It now becomes a serious question how far those who abide by the faith once delivered to the saints should fraternize with those who have turned aside to another gospel. Christian love has its claims, and divisions are to be shunned as grievous evils; but how far are we justified in being in confederacy with those who are departing from the truth? It is a difficult question to answer so as to keep the balance of the duties.
These articles exposed the doctrinal falsehoods being propagated, and the spiritual dullness and deadness that invariably followed. Further articles were written: there was a “Reply to Sundry Critics,” then “The Case Proved,” and after that, “A Fragment on the Down-Grade Controversy.” Spurgeon sadly came to the conclusion that he could not remain in union with errorists of this stripe. In October 1887, he wrote that
We cannot be expected to meet in any Union which comprehends those whose teaching is upon fundamental points exactly the reverse of that which we hold dear. . . . To us it appears that there are many things upon which compromise is possible, but there are others in which it would be an act of treason to pretend to fellowship.
He resigned from the Baptist Union over the apostasy in their ranks in the same month: “Fellowship with known and vital error is participation in sin.” He was fifty-three years old. He took this step independently, but the Metropolitan Tabernacle followed their beloved pastor. He made no effort to form a new association, but stood back and waited for the outcome, believing that the articles in the magazine provided sufficient evidence and reasoning for men and women to reach their own righteous conclusions. In November 1887, Spurgeon publicly declared, “We retire at once and distinctly from the Baptist Union. The Baptist Churches are each one of them self-contained and independent. The Baptist Union is only a voluntary association of such churches, and it is a simple matter for a church or an individual to withdraw from it. The Union, as at present constituted, has no disciplinary power, for it has no doctrinal basis whatever, and we see no reason why every form of belief and misbelief should not be comprehended in it so long as immersion only is acknowledged as baptism. There is no use in blaming the Union for harbouring errors of the extremest kind, for, so far as we can see, it is powerless to help itself, if it even wished to do so. Those who originally founded it made it ‘without form and void,’ and so it must remain.”
In response to suggestions that he establish a new denomination, Spurgeon answered that
the expedient is not needed among churches which are each one self-governing and self-determining: such churches can find their own affinities without difficulty, and can keep their own coasts clear of invaders. Since each vessel is seaworthy in herself, let the hampering ropes be cut clean away, and no more lines of communication be thrown out until we know that we are alongside a friend who sails under the same glorious flag. In the isolation of independency, tempered by the love of the Spirit which binds us to all the faithful in Christ Jesus, we think the lovers of the gospel will for the present find their immediate safety. Oh, that the day would come when, in a larger communion than any sect can offer, all those who are one in Christ may be able to blend in manifest unity! This can only come by the way of growing spiritual life, clearer light upon the one eternal truth, and a closer cleaving in all things to him who is the Head, even Christ Jesus.”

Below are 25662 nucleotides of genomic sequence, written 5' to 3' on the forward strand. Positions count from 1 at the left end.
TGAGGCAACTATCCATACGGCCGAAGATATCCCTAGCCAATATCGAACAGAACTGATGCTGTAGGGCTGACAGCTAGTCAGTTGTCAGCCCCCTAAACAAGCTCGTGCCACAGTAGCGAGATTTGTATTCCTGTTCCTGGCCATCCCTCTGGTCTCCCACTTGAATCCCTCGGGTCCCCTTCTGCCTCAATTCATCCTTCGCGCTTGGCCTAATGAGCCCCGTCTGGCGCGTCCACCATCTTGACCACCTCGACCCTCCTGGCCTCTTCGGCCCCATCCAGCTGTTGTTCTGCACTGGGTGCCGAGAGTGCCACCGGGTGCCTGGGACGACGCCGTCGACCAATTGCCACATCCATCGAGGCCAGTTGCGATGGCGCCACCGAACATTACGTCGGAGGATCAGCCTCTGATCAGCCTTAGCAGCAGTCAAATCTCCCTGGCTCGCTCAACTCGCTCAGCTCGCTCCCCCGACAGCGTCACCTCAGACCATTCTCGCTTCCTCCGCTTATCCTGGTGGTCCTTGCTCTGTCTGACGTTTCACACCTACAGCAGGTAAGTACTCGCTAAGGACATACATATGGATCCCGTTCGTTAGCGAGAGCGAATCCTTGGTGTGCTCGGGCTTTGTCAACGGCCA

Spurgeon was attacked on every side. Having been the instrument, under God, of so much blessing to so many within Baptist and other circles, he now found himself to some extent isolated. When the Baptist Union met for its general assembly, they had to deal with his charges of apostasy. The evidence that Spurgeon had received from the Union itself as to the nature and extent of the problem was designated by those who had sent it as ‘in confidence’ and so Spurgeon’s charges appeared to be without cause. In April 1888, the Baptist Union gathered in conference. A resolution was introduced in an attempt to paper over the cracks: it used evangelical language but was carefully worded to avoid hostility to the New Theology. Spurgeon’s own brother – seemingly blind to what was at stake – seconded the motion, under the mistaken notion that it would further the evangelical cause. When the vote was called, a mere seven men voted against the resolution; two thousand supported it. Admittedly, some of those voting for the motion appeared to believe they were standing with Spurgeon, but the vote was trumpeted as a slap in the face and a bold rejection of the great preacher’s position. The Baptist Union continued its decline; it soon merged with the General (i.e. Arminian) Baptists and rapidly lost its gospel distinctiveness and effectiveness.
During all this, Mrs Spurgeon continued severely unwell, and the pressure of the combat, together with his other cares and labours, further eroded Spurgeon’s own strength. Among the most painful episodes to his heart was a rebellion from among the men trained at the Pastors’ College, offended by Spurgeon’s determined stance against heresy. He was forced to dissolve the regular College Conference, and form a new meeting.